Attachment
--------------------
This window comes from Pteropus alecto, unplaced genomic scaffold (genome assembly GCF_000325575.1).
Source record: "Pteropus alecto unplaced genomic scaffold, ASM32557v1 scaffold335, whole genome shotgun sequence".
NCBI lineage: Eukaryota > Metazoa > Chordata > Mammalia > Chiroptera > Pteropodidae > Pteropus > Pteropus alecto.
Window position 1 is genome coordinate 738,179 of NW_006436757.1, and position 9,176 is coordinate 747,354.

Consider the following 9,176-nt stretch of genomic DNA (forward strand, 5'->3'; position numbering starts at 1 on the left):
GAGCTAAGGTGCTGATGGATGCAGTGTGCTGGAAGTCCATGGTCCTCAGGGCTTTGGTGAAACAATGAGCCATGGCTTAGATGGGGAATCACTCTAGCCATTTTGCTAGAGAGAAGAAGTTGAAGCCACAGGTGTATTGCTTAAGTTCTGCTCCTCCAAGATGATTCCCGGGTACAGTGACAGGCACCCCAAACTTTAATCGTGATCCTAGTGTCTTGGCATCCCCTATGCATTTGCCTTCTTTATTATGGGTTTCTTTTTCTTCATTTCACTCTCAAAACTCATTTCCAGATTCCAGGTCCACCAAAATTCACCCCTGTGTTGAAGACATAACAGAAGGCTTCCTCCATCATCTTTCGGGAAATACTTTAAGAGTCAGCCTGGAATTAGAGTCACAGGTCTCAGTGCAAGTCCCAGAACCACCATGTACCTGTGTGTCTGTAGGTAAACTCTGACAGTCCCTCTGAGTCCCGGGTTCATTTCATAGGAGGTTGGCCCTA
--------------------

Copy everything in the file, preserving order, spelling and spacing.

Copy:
This window comes from Pteropus alecto, unplaced genomic scaffold (genome assembly GCF_000325575.1).
Source record: "Pteropus alecto unplaced genomic scaffold, ASM32557v1 scaffold335, whole genome shotgun sequence".
NCBI lineage: Eukaryota > Metazoa > Chordata > Mammalia > Chiroptera > Pteropodidae > Pteropus > Pteropus alecto.
Window position 1 is genome coordinate 738,179 of NW_006436757.1, and position 9,176 is coordinate 747,354.

Consider the following 9,176-nt stretch of genomic DNA (forward strand, 5'->3'; position numbering starts at 1 on the left):
GAGCTAAGGTGCTGATGGATGCAGTGTGCTGGAAGTCCATGGTCCTCAGGGCTTTGGTGAAACAATGAGCCATGGCTTAGATGGGGAATCACTCTAGCCATTTTGCTAGAGAGAAGAAGTTGAAGCCACAGGTGTATTGCTTAAGTTCTGCTCCTCCAAGATGATTCCCGGGTACAGTGACAGGCACCCCAAACTTTAATCGTGATCCTAGTGTCTTGGCATCCCCTATGCATTTGCCTTCTTTATTATGGGTTTCTTTTTCTTCATTTCACTCTCAAAACTCATTTCCAGATTCCAGGTCCACCAAAATTCACCCCTGTGTTGAAGACATAACAGAAGGCTTCCTCCATCATCTTTCGGGAAATACTTTAAGAGTCAGCCTGGAATTAGAGTCACAGGTCTCAGTGCAAGTCCCAGAACCACCATGTACCTGTGTGTCTGTAGGTAAACTCTGACAGTCCCTCTGAGTCCCGGGTTCATTTCATAGGAGGTTGGCCCTA